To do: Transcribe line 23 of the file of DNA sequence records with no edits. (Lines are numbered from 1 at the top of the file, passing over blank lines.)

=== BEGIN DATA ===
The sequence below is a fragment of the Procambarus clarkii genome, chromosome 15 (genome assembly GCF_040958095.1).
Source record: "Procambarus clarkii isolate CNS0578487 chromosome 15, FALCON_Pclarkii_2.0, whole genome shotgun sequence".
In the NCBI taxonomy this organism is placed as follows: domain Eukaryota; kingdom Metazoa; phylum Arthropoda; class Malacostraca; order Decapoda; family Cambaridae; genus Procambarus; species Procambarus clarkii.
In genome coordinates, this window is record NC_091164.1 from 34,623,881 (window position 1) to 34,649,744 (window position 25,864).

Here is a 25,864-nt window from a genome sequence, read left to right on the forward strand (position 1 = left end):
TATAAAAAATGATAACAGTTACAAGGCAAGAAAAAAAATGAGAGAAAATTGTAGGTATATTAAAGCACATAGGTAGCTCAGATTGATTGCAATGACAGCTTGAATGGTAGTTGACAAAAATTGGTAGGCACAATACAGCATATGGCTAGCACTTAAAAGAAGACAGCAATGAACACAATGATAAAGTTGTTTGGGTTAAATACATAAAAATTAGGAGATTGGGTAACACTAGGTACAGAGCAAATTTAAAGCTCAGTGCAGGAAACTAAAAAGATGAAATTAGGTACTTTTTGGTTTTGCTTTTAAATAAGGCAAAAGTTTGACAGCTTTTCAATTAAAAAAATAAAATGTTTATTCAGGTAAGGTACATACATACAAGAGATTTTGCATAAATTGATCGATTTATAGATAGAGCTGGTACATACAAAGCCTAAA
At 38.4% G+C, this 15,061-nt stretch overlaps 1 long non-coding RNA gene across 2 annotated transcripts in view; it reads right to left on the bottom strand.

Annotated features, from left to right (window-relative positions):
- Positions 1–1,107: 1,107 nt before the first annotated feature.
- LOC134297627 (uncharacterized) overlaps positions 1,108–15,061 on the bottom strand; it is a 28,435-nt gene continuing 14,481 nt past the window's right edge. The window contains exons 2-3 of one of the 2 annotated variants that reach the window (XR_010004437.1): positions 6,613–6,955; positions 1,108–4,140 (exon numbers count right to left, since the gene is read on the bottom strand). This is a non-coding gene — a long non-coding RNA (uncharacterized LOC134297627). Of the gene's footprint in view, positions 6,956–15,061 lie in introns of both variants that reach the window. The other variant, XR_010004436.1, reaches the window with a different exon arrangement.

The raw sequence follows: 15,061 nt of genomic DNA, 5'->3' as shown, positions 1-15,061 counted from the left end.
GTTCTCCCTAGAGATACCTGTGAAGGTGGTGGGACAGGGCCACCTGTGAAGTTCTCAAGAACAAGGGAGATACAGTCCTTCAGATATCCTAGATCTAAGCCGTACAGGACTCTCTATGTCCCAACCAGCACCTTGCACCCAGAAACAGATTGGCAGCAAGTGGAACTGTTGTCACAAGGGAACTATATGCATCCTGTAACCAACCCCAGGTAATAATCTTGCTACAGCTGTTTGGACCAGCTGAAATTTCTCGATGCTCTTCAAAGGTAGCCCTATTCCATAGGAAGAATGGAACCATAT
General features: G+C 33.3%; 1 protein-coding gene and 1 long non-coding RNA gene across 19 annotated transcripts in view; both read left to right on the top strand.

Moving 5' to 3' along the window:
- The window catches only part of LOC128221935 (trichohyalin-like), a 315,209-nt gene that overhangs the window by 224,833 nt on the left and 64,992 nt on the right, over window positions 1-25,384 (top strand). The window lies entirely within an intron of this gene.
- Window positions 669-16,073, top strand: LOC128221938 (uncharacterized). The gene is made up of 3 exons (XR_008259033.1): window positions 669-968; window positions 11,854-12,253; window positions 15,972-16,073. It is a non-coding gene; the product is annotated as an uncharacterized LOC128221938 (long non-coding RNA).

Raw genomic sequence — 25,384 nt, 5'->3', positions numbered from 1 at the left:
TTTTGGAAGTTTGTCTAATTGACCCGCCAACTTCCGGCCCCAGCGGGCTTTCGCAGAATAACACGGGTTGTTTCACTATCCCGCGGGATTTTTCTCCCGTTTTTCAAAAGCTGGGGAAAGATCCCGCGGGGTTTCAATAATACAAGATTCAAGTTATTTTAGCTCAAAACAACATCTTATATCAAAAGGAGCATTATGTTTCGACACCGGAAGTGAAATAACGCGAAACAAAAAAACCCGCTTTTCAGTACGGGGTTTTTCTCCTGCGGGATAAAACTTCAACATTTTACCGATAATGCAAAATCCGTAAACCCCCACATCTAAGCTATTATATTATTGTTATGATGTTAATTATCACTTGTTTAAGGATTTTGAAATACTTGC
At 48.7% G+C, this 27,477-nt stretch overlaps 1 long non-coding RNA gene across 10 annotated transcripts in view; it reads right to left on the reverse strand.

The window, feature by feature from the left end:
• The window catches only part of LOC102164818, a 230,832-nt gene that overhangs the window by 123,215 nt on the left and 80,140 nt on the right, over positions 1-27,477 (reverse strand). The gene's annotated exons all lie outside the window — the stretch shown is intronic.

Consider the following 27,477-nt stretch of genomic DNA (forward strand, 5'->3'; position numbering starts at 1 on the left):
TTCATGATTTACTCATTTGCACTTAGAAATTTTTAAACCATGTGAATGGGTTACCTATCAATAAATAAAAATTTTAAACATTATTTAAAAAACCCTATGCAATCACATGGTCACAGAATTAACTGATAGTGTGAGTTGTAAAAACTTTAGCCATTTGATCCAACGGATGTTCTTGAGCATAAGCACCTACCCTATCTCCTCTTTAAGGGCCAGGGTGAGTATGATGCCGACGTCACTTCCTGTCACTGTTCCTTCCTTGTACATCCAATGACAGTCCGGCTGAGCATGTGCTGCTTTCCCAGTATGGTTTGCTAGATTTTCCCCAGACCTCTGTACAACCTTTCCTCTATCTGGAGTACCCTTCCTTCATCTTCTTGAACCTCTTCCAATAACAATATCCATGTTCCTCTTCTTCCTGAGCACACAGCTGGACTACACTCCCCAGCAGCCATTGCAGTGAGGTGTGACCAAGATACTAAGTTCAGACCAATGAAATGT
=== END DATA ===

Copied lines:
TTCATGATTTACTCATTTGCACTTAGAAATTTTTAAACCATGTGAATGGGTTACCTATCAATAAATAAAAATTTTAAACATTATTTAAAAAACCCTATGCAATCACATGGTCACAGAATTAACTGATAGTGTGAGTTGTAAAAACTTTAGCCATTTGATCCAACGGATGTTCTTGAGCATAAGCACCTACCCTATCTCCTCTTTAAGGGCCAGGGTGAGTATGATGCCGACGTCACTTCCTGTCACTGTTCCTTCCTTGTACATCCAATGACAGTCCGGCTGAGCATGTGCTGCTTTCCCAGTATGGTTTGCTAGATTTTCCCCAGACCTCTGTACAACCTTTCCTCTATCTGGAGTACCCTTCCTTCATCTTCTTGAACCTCTTCCAATAACAATATCCATGTTCCTCTTCTTCCTGAGCACACAGCTGGACTACACTCCCCAGCAGCCATTGCAGTGAGGTGTGACCAAGATACTAAGTTCAGACCAATGAAATGT